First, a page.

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prise ; he intended to go in person, and his whole heart was bound up in the undertaking. And every step which he and his beloved fellow-disciples of Christ adopted in it was taken in prayer. If ever a church sought God's guidance, they did. With what energy, and beauty, and heavenlymindedness he would, on that occasion, have led his flock by the streams of God's promises, telling them that they should find the same streams in the wilderness, and brooks to drink of by the way, yea, and in the New World to which they were travelling, new and unexpected springs of light, comfort, and power.

Their next business, after seeking God in prayer, and listening to the counsels of that beloved pastor, whom God had given them, was to “ conclude how many, and who should prepare to go first ; for all that were willing could not get ready quickly." It is from Governor Bradford that we derive our direct and valuable notice of this day's services and doings. “ The greater number," says he, “ being to stay, require their pastor to tarry with them ; their Elder, Mr. Brewster, to go with the other. Those who GO FIRST, TO BE AN ABSOLUTE CHURCH OF THEMSELVES, AS WELL AS THOSE WHO stay'; with this proviso, that as any go over or return, they shall be reputed as members, without farther dismission or testimonial. And those who tarry, to follow the rest as soon as they can.”

We have marked an important sentence in this record. From this day, the Church of the Pilgrims in the May Flower, the First Congregational Church in Plymouth and in New England, and in all America, dates its organization. "ere was no other formal organization, that we are aware

nor was any other necessary. It was as simple and ciural as the growth of two cedars from one stock, of two branches from the same vine, of two rose trees from the same root. They had the same covenant with the Parent Church, the same officers, and the same usages. They carried from Leyden into New England that primitive,

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New Testament Congregational organization which they had brought from Old England into Leyden. Their covenant was with Christ, and with one another in him, " to walk in all his ways, made known, or to be made known unto them, according to their best endeavors, whatever it cost them.”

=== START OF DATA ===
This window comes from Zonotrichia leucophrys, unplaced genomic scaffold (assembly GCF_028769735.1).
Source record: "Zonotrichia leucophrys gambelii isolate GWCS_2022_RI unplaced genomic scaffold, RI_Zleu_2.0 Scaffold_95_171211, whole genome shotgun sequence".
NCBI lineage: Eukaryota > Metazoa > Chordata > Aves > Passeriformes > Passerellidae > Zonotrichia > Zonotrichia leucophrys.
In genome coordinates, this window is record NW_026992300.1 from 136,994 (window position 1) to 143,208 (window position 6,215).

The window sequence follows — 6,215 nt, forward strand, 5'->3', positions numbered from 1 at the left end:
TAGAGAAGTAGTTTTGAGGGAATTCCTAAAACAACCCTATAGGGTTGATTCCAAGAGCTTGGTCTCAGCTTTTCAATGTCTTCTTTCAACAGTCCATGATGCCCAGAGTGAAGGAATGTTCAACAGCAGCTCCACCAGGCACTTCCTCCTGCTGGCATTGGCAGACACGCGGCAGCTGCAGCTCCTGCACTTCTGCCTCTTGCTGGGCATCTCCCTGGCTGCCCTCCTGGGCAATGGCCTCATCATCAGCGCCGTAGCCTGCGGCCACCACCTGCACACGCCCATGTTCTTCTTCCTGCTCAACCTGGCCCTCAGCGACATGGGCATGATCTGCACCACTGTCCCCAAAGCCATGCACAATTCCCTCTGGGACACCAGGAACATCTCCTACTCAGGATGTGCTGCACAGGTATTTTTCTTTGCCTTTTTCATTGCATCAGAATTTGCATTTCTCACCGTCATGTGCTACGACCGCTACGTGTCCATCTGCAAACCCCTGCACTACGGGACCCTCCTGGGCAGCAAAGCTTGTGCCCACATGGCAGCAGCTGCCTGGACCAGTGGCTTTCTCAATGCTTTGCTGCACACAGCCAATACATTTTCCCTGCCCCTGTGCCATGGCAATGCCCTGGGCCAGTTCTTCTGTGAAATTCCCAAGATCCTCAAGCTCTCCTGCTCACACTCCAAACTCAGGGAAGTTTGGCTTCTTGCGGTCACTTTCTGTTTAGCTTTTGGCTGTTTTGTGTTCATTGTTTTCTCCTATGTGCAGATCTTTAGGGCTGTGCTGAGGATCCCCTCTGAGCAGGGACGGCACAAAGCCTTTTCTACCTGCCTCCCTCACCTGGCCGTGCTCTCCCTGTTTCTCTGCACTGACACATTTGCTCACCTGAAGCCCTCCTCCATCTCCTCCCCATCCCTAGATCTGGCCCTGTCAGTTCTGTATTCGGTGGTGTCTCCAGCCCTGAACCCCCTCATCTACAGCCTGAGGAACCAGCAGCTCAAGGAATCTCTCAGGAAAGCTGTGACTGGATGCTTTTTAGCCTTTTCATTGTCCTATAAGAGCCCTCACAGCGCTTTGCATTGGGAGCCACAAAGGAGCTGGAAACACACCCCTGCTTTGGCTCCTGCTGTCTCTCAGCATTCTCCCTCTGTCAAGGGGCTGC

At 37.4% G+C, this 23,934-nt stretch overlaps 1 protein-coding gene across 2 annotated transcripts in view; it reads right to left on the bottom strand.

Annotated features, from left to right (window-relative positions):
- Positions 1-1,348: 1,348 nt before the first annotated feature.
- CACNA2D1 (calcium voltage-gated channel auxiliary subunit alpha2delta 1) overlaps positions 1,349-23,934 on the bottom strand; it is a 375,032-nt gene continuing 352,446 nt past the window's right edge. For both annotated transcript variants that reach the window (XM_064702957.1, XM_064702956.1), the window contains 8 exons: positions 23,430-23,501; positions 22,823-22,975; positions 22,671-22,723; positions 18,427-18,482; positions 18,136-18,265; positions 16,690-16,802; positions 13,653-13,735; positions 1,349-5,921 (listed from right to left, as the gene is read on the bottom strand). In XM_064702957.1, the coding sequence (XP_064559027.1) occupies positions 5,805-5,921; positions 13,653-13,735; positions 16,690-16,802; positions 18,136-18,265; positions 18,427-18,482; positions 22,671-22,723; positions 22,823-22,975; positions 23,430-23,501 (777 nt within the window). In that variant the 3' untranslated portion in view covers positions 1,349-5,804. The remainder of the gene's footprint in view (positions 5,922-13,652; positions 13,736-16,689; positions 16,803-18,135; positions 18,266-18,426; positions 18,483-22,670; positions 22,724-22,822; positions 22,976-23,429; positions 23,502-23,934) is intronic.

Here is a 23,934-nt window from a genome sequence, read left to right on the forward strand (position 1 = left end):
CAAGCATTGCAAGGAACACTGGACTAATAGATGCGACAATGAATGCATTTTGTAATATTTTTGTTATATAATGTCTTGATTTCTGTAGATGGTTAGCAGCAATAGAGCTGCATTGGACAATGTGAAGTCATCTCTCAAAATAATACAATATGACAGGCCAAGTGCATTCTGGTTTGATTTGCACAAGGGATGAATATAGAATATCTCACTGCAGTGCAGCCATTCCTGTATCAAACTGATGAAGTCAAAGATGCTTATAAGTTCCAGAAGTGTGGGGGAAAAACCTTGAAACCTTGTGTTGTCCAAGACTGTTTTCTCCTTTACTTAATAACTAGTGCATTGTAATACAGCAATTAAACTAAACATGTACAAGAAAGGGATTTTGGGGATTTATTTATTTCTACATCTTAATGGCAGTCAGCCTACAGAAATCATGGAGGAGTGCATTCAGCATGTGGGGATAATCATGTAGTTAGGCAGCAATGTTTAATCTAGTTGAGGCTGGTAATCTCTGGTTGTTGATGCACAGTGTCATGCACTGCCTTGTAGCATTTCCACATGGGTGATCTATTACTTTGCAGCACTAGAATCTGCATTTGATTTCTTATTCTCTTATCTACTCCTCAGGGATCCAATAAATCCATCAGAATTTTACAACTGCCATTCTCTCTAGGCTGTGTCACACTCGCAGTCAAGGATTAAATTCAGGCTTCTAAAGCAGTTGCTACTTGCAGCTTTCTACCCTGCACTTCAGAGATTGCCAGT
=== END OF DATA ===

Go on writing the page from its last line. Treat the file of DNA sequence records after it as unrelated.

Perfectly and nobly in accordance with this covenant was the spirit and letter of Mr. Robinson's last remarkable sermon to his departing flock, when they observed their final Fast Day, ready to depart on the morrow. That day their pastor took his text from Ezra the eighth, 21 : “ Then I proclaimed a fast there at the river of Ahava, that we might afflict ourselves before our God, to seek of him a right way for us, and for our little ones, and for all our substance." The old prophetic spirit seemed to have descended upon the preacher, as he reminded them of the terms of their covenant, and drew forth its meaning before them. The record of this discourse, as preserved by Gov. Winslow, is so characteristic of Robinson, so filled with the same wisdom and grace shining in his letters to the Pilgrims, that it bears the strongest internal evidence of its authenticity.

“He charged them before God and his blessed angels, to follow him no further than he followed Christ. And if God should reveal anything to them by any other instrument.of his, to be as ready to receive it as ever they were to receive any truth by his ministry; for he was very confident the Lord had more truth and light yet to break forth out of his Holy Word. He took occasion also miserably to bewail the state of the Reformed Churches, who were come to a period on religion, and would go no further than the instruments of their Reformation. As for example, the Lutherans could not be drawn to go beyond what Luther saw; for whatever part of God's Word he had further revealed to Calvin, they had rather die than embrace it; and so, said he, you see the Calvinists, they also stick where he